For folks who are afraid of musicals like JCS Entertainment’s other Spectacular September production, Jesus Christ Superstar, which can seem to like no more than wall-to-wall music, no need to fear. In a lot of ways, Mahalia: A Gospel Musical (2016) is just a play with lots of songs. Those songs aren’t dialogue or exposition transformed into lyrics, but rather examples of Mahalia’s life as a Gospel artiste, plying her trade, praising her creator, and connecting it to the world we’re observing through her eyes. But, if you’re looking for a play in some conventional sense, this isn’t it either. For one, Mahalia doesn’t really have any conflict, but rather focuses itself on providing a snapshot of the history of music, politics and race through Mahalia Jackson’s experiences as a singer and activist. It’s hard to tell whether that’s intentional, though – the story of a Gospel singer making a ridiculous amount of money is itself a conflicting one, without all the difficulties around race and politics in the time of Jim Crow. Many a time, Mahalia expresses concern at continuing professionally singing songs of praise to her God, fearful that she has deviated from her faithful mission. But that fear is unfortunately never really on stage for very long…
Most folks watching this production for the first time may not even be aware that the script originally had three characters in mind. But the proof is in the portrayals. Kearn Samuel [as Thomas Dorsey and Blind Francis] and Paula Hamilton [as Mildred Falls] start off as humorous companions in Mahalia’s tale, but their presence starts to ground the story in simple yet impactful ways. When the pace of the play slows in the second half, Nataki Lendor begins to do Mahalia greater justice, taking her time to give some of the more emotional moments the attention they deserve, but it can be said that her portrayal is much more exposition than emotion. Special mention goes to Conrad Parris as Martin Luther King Jr., who doesn’t just add a contextual definition to the play, but brings dimension that seems to bring the stage itself to new life as he comes on. The entire cast’s commitment to delivery in this play, both musically and in dialogue, also deserves some praise. I don’t at all imagine it’s easy to keep a Southern accent for two hours between speech and song.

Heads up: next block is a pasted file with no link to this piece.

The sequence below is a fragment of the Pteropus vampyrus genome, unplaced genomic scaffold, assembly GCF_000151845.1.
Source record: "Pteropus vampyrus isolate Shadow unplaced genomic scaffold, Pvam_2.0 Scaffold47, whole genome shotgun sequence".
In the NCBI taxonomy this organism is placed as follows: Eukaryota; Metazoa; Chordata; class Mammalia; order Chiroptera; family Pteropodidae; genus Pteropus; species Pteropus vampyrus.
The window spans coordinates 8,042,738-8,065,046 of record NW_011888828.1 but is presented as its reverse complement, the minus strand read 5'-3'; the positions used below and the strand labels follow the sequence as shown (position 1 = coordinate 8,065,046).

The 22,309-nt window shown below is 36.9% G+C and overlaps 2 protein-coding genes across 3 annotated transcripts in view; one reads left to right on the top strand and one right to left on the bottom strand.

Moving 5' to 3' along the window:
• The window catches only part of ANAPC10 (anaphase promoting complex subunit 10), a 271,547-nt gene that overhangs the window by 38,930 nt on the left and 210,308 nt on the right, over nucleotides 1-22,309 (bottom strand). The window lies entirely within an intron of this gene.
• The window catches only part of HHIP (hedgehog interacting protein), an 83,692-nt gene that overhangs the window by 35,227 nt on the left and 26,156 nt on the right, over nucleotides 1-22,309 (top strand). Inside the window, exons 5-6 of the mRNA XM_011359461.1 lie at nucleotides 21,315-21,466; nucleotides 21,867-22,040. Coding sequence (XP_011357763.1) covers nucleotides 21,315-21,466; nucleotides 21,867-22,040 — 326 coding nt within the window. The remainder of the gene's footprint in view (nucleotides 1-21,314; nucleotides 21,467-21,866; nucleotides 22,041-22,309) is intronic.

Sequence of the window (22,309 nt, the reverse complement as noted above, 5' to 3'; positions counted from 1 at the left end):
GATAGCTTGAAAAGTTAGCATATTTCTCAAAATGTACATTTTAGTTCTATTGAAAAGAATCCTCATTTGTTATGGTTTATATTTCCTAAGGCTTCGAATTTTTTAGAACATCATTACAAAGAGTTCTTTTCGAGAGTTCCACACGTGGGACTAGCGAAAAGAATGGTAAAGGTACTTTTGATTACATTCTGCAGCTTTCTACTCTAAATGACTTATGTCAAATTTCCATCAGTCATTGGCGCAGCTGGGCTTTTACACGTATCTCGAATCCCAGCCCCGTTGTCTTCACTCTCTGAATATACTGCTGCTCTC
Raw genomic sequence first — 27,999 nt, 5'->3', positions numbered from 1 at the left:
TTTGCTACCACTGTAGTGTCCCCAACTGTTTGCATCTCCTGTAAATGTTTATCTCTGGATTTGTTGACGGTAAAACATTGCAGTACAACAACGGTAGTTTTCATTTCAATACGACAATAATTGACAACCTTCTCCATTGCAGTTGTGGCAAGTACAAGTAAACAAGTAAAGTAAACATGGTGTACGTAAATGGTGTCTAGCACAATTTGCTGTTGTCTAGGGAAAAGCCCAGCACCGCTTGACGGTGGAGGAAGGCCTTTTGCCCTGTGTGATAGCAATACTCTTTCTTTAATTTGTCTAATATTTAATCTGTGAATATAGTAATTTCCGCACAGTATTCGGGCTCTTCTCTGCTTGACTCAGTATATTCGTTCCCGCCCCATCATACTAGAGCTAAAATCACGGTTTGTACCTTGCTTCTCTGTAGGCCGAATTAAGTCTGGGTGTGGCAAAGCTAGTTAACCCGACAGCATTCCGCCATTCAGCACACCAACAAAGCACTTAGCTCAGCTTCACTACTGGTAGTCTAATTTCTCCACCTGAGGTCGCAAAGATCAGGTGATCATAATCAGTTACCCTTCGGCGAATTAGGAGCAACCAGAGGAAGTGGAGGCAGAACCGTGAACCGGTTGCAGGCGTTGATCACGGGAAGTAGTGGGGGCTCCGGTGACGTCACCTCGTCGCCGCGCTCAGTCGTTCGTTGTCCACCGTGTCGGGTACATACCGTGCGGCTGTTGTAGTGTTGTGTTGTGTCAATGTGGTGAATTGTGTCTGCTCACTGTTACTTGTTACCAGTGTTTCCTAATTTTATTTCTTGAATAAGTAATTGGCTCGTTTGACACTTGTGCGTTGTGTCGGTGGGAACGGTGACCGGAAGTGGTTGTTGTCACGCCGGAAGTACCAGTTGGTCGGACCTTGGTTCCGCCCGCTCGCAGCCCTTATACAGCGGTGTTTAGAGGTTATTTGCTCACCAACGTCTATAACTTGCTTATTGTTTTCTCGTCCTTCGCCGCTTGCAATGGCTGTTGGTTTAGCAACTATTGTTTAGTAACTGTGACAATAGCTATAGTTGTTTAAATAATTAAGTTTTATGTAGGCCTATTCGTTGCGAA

All in all, Mahalia: A Gospel Musical may not sweep you off your feet, but it will make you want to get up and sing some praises a few times. The characters are fun, and the Gospel is faithful and fervent, but it’s also not at all a play for just the Christian. If you’re a musical fan, or looking for a play that is neither contrived nor compromising, this is as good a watch as any. If you are, however, looking for a challenging piece of theatre that questions the relationship between Gospel and civil rights, or the morality of making money off praise music, this isn’t that philosophical at all. But maybe it doesn’t need to be. Sometimes, all we need to do is take in a decent story and give thanks.
Mahalia: A Gospel Musical concluded its public run on Sunday 18th September 2016. JCS Entertainment Spectacular September continues with their production of Jesus Christ Superstar which will run at Queen’s Hall from Sept 3rd – Oct 3rd. For more details email JCS Ent at firstname.lastname@example.org or call 488-2330 or 620-2244
About The Author:
Brendon O’Brien is a Spoken Word poet, activist, playwright and director. He is founder and artistic director of the.art.IS Performing Arts Company, where he has created performing arts work for the last three years. He also facilitates performance workshops, with special interest in Spoken Word poetry, and is a performance poet with the recently formed Griot Guild. Brendon was also host of the SynergyTV political talk show ‘New Talk’ in 2016. His directorial credits include The Gaza Monologues (2010), Body=Barrier (NDATT Theatre Festival 2013) and To Light (2016).
The Author attended the performance on Friday 16th September 2016